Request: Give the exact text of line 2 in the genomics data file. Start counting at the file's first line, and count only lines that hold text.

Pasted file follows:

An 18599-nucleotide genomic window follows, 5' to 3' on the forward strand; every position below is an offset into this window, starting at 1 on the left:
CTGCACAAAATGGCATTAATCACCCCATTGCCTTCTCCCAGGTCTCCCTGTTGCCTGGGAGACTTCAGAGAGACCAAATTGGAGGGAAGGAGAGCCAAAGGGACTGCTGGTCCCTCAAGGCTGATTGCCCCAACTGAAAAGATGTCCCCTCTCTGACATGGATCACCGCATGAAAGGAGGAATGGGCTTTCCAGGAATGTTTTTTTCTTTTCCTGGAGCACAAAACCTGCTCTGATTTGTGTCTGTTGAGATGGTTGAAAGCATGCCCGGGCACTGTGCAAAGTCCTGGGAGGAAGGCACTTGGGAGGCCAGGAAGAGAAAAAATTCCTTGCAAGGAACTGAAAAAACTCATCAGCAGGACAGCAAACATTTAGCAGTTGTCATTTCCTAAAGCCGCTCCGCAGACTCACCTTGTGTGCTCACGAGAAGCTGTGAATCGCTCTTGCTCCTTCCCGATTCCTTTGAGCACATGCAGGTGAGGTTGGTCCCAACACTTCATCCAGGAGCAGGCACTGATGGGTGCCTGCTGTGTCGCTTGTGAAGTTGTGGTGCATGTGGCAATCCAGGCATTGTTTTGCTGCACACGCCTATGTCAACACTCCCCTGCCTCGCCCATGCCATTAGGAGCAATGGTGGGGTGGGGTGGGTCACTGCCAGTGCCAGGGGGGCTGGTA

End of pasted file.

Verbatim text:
CTGCACAAAATGGCATTAATCACCCCATTGCCTTCTCCCAGGTCTCCCTGTTGCCTGGGAGACTTCAGAGAGACCAAATTGGAGGGAAGGAGAGCCAAAGGGACTGCTGGTCCCTCAAGGCTGATTGCCCCAACTGAAAAGATGTCCCCTCTCTGACATGGATCACCGCATGAAAGGAGGAATGGGCTTTCCAGGAATGTTTTTTTCTTTTCCTGGAGCACAAAACCTGCTCTGATTTGTGTCTGTTGAGATGGTTGAAAGCATGCCCGGGCACTGTGCAAAGTCCTGGGAGGAAGGCACTTGGGAGGCCAGGAAGAGAAAAAATTCCTTGCAAGGAACTGAAAAAACTCATCAGCAGGACAGCAAACATTTAGCAGTTGTCATTTCCTAAAGCCGCTCCGCAGACTCACCTTGTGTGCTCACGAGAAGCTGTGAATCGCTCTTGCTCCTTCCCGATTCCTTTGAGCACATGCAGGTGAGGTTGGTCCCAACACTTCATCCAGGAGCAGGCACTGATGGGTGCCTGCTGTGTCGCTTGTGAAGTTGTGGTGCATGTGGCAATCCAGGCATTGTTTTGCTGCACACGCCTATGTCAACACTCCCCTGCCTCGCCCATGCCATTAGGAGCAATGGTGGGGTGGGGTGGGTCACTGCCAGTGCCAGGGGGGCTGGTA